It would be unkind to say that Hong Sang-soo has been making the same film for the last few decades, although the release this year of ON THE BEACH AT NIGHT ALONE, Claire’s Camera, and The Day After certainly highlight the filmmaker’s thematic strengths. Here we have another conversation-based view of Hong’s outer circles, but with an unabashedly romantic viewpoint.
Actor Young-hee (Kim Min-hee) has wound up on the fringes of the Korean film industry after her well-reported affair with a director. Holed up in what appears to be Hamburg with a friend, her growing agitation with her situation begins to exhibit in drunken outbursts and frustration. Through a series of conversations with friends, she slowly works up to a confrontation with her former lover.
In a case of art imitating life, Hong’s script clearly draws from his own highly publicised affair with Kim Min-hee and the media crucifixion she received as a result. It’s broadly a commentary on the double-standards for men and women in these situations, and rebuttal of the notion it effects a man’s career more somehow. It’s also Hong purging himself of regrets, using proxies to unashamedly double-down on his belief in a crazy little thing called love. That in itself is refreshing.
Even using his familiar style, basing much of the narrative around intimate dinner table conversations, Hong manages to extract some of his most pointed observations to date. At times it is funny, at other sexy, or simply uncomfortable as Young-hee gets increasingly drunk. Non sequiturs, including a man in a knitted beanie washing windows, comments on the fishbowl aspects to living a public life.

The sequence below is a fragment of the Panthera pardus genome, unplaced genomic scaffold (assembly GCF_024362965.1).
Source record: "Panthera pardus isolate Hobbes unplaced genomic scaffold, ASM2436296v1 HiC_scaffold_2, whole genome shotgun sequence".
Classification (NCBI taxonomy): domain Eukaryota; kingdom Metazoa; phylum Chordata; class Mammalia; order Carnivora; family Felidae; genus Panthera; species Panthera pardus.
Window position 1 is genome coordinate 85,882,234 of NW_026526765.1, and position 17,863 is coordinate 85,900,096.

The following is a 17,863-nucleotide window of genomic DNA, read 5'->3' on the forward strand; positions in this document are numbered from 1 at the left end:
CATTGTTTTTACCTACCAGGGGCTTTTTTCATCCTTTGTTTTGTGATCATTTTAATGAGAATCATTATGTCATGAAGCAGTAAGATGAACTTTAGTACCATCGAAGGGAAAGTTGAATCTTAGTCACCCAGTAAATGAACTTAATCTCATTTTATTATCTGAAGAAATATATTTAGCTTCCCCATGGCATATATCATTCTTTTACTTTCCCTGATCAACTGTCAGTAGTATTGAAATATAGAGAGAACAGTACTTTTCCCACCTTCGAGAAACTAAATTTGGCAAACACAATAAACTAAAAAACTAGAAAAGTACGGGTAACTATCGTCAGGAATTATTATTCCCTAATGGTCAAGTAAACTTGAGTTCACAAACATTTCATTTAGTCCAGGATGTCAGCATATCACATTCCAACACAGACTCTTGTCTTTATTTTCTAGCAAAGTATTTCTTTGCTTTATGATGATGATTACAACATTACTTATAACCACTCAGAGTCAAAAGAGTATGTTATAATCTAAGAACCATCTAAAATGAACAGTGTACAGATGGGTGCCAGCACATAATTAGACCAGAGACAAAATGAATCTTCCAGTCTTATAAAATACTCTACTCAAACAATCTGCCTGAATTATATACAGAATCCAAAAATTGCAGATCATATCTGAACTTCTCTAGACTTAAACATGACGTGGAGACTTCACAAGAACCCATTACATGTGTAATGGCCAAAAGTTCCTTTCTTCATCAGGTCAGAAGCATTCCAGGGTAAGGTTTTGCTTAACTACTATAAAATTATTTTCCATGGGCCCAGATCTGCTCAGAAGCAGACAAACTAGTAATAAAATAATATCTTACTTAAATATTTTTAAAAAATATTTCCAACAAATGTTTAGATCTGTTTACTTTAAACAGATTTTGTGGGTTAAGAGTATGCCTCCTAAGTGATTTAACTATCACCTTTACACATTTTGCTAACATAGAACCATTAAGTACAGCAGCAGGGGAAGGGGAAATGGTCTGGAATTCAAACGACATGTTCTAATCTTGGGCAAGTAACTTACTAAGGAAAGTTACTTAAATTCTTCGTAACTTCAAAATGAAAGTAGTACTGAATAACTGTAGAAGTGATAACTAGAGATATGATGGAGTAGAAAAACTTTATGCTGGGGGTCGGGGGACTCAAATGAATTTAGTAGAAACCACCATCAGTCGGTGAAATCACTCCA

Yet there are also some of the most emotionally raw and laser focused scenes in one of Hong’s film’s to date, wrapped around the formidable talents of Kim Min-hee. Here she plays a character who prides herself on her directness, but is perpetually frustrated by the conversation everybody wants to have but tiptoes around without confronting their own complicity in her professional exile.
“Personal stories are boring,” accuses Young-hee in her final confrontation. “It’s boring to talk about yourself all the time.” The most pointed and inwardly facing piece of dialogue of any of Hong’s films, devastatingly delivered by his ex-lover, is a meta-commentary on the works of one of the most meta filmmakers working today. It is part confessional and part apology, and one of the finest example’s of Hong’s form in his long career.